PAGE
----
In today’s world almost everyone knows someone who’s had some sort of cancer and maybe overcome it or succumbed to it. But most often we may not be aware of everything that a cancer patient goes through.
To show your care for such patients, it is helpful if you get to know what their daily life looks like, including certain things they may not reveal. If you take certain cues from these patients, you may be able to help them during the hard days of cancer.
Offer right help
Rather than asking the patient what kind of help they want, let us try to make some concrete suggestion like, “Can I bring you some dinner today?” or “Do you want me to accompany you on your next doctor visit?” as well you can call and ask whether you can pick up some grocery for the patient. The theory is that when someone has a serious condition like cancer they many not want to ask for help but would really appreciate if someone steps up without asking.
If one of your relation or a co-worker had the same type of cancer as the person now you are talking to, try not to bring it up. Cancer is a complicated ailment and no two people will have the same kind of emotional or physical experiences. Your only task is to listen to the patient carefully and they’ll appreciate you for that.
The thought of cancer itself can be overwhelming and you may not always be comfortable in talking about it. It must be the same with the patient. So it always means a lot even if you don’t have anything to say, to just drop an email or send a card. Try talking about a recent book you read, a movie you saw or some food you tried at a new restaurant, this will break the ice and keep you connected.
Try to be there
If you happen to be in the vicinity, offer to go to the doctor’s appointment with the patient or read for them. This will be more appreciated by someone who does not have the family near them. Therapies like chemotherapy infusions take hours together and a person is not supposed to drive back home, you can offer to drive them home after a therapy session for which you will be greatly thanked.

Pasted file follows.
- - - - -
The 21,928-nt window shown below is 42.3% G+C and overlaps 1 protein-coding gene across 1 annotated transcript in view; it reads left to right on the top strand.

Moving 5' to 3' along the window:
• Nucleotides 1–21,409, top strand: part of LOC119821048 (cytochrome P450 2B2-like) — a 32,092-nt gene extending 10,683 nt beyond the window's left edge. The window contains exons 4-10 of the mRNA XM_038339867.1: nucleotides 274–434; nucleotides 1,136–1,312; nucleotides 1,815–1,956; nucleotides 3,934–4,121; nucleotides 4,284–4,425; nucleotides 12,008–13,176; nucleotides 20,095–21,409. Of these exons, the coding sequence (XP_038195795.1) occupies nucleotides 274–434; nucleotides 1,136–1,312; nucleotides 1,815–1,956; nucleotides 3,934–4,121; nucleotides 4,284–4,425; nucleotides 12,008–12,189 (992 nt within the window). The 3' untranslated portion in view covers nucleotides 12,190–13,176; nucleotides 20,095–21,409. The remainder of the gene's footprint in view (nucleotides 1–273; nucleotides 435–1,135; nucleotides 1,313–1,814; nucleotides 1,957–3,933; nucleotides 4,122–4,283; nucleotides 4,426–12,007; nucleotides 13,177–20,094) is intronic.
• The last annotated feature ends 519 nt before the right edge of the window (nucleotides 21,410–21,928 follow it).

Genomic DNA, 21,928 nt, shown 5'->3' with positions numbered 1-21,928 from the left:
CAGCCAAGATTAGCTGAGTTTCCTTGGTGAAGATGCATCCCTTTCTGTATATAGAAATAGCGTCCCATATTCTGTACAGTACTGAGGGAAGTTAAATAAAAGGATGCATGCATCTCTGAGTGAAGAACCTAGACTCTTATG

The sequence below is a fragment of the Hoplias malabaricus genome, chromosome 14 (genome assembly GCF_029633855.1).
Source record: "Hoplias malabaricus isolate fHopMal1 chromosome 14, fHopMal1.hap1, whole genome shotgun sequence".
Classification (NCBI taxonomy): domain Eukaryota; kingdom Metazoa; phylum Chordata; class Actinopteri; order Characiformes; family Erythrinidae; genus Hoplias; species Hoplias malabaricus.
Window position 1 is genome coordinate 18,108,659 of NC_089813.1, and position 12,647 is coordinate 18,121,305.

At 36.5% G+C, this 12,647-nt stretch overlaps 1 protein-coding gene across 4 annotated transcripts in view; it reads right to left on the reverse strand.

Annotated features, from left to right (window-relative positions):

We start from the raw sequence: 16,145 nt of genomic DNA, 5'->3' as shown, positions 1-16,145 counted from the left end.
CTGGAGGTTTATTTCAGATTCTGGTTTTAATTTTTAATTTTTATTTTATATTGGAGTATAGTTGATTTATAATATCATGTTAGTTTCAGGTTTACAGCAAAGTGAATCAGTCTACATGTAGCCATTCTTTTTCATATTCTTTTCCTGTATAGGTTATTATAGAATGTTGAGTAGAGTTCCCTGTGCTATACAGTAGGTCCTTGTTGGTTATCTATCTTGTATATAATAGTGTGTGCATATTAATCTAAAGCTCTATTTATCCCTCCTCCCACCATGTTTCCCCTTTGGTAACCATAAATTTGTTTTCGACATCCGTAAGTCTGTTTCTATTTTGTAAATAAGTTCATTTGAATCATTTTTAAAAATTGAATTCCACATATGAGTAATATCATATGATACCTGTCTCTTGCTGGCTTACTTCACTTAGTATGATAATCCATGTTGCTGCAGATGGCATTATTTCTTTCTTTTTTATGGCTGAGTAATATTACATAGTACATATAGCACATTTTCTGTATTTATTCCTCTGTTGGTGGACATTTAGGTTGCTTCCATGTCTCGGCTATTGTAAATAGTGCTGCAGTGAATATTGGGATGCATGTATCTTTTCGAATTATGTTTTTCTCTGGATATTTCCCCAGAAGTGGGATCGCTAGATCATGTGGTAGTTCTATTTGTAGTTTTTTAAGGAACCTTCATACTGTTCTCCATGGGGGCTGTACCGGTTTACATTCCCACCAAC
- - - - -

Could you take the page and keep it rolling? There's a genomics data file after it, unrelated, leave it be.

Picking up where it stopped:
Call and enquire
Just as you would do while visiting a friend’s house, call up and ask whether you can come over to meet the patient. Your friend might be getting ready for a nap or will be sick that day. The patient may have a doctor’s appointment and may not be available at home. Please make a call prior to your arrival and let the patient know of your visit.
Touch, a powerful option
A touch is always reassuring even for normal healthy person; similarly it is very important for a cancer patient. Offer a huge hug or a lighter one as the patient prefers because cancer can often involve lot of physical pain and strain and a wide range of side effects from medications. The patient will thus happily accept a hand massage or a back rub, but proceed only after getting permission from the patient.
Don’t give medical advice
Cancer patients will greatly appreciate if you ask them how the treatment is going or show your support. Take care not to make any suggestions of alternative medicines and remember someone else’s plan may not work in this case. We can encourage the patient to open up about their concerns and fears to their doctor.